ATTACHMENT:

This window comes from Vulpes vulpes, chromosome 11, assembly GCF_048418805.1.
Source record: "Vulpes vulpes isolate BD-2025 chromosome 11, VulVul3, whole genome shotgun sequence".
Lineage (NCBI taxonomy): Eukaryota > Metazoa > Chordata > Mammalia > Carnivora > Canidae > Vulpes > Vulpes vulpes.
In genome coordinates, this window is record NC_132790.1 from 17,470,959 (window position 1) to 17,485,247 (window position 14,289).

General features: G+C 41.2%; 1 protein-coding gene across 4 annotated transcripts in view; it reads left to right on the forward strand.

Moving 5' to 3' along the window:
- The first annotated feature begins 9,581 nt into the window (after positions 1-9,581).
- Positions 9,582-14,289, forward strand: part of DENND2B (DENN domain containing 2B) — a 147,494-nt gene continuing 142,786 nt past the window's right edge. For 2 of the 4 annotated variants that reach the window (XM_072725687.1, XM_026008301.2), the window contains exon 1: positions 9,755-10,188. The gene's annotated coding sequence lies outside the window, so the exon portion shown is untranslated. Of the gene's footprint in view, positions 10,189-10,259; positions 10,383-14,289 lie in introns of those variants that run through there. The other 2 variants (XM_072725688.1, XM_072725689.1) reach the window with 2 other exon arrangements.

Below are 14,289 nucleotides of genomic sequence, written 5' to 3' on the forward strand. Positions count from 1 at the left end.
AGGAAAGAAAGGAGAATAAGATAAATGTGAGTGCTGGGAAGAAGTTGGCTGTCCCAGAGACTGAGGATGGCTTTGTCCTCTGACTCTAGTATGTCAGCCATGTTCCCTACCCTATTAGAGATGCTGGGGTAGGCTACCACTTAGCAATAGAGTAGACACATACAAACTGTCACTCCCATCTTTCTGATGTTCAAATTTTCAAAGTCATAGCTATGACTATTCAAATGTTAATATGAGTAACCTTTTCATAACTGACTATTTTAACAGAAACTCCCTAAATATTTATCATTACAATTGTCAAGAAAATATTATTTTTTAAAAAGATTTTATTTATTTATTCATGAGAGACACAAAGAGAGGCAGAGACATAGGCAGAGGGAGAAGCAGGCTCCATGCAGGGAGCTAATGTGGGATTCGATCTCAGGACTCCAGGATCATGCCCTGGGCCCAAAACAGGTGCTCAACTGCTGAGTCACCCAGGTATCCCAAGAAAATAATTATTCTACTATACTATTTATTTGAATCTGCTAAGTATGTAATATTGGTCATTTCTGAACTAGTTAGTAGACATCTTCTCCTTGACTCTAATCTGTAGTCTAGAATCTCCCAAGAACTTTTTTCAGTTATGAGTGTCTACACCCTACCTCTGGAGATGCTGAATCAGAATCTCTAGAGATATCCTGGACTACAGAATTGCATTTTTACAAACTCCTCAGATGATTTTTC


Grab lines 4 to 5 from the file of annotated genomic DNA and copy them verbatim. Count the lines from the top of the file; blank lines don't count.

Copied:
In genome coordinates, this window is record NC_132790.1 from 17,470,959 (window position 1) to 17,485,247 (window position 14,289).

General features: G+C 41.2%; 1 protein-coding gene across 4 annotated transcripts in view; it reads left to right on the forward strand.